Media Foundation
  • 28 Jul 2015
    Nepal Interactive Media Map

    Nepal’s media environment has become diverse over the years. Thousands of newspapers are published from around the country. Hundreds of radio stations and news portals, and several dozen television stations are operational. The growth has been so fast, and with the pace continuing, it is difficult to get a clear and accurate picture of the country’s mediascape at a given time. Moreover, timely and authentic data on various forms of media channels and platforms remain limited.

    Here at Media Foundation Nepal (MFN), we have been working on integrating the data available from various authentic sources, and visualizing them in the form of an interactive map for a simple, easy, holistic view. (a large vieweven larger view)

    The Nepal Interactive Media Map is, thus, a one-page view of the country’s mediascape. This is based on data sources from Press Council Nepal and the Ministry of Information and Communications. Included here are registered newspapers, published and unpublished, and online news sites that had applied for registration, operational FM radio stations, which had obtained the government licenses, and license-holding TV channels across the country.

    By Jagadish Pokhrel   Comments Category: Media Maps
  • 28 May 2015
    At Work

    MF staff at work on disaster reporting resources for the media in the wake of April/May earthquake.

    Did you say ‘just a click?”


    “Alarming reports, much work to do.”


    By MFN   Comments Category: Uncategorized
  • 21 Jan 2015
    Media in the service of the people

    The latest edition of Hope magazine features a write-up by Bharat Dutta Koirala, chair of Media Foundation. In the article, Koirala traces the evolution of  development journalism and reflects on the future.


    By Bharat Dutta Koirala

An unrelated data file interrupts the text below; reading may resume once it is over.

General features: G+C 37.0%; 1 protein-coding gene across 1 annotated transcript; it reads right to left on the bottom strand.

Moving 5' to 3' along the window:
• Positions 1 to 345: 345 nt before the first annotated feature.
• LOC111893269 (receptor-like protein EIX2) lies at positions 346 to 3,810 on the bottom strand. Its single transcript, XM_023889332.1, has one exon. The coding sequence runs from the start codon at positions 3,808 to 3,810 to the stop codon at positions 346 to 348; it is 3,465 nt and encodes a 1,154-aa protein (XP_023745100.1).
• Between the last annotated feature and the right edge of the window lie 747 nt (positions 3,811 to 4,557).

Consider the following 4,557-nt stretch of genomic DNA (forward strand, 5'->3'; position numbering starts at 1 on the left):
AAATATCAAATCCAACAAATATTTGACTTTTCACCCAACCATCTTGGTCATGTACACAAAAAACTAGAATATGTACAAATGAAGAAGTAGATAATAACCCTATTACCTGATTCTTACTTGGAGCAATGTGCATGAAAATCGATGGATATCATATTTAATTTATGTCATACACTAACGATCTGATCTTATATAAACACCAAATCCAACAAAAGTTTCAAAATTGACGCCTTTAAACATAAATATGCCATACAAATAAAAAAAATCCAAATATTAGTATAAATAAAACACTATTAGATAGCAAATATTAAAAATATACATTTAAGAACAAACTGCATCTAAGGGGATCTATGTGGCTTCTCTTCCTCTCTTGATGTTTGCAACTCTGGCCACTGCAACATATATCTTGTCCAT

In the late 1970s, I had the opportunity to spend a week in King Birendra’s camp in Surkhet. It was customary to invite journalists to share King’s experience at the end of his month-and-a half long visit to a development region. During the week, I also visited various communities in the vicinity of the camp and wrote about the activities of the people, describing their work-a-day life, their hopes and aspirations, the impact of the royal visit on their lives and the attitudinal changes that their growing interactions with the rest of the country had brought about. I wrote a series of articles on what I experienced during that week. These articles, published simultaneously in the Gorkhapatra and the Rising Nepal were intended not only to highlight the changing face of Surkhet but also to inspire further development of the Valley and the rest of the country. In my one-to-one interview with the King on the final day of his stay in the camp, we discussed the impact of the King’s visit and the concept of development journalism. The King liked all of the articles and wanted to do something about making his administration more communication-oriented and the National News Agency to cover more development news than just report details of the royal movements or the speeches of his ministers.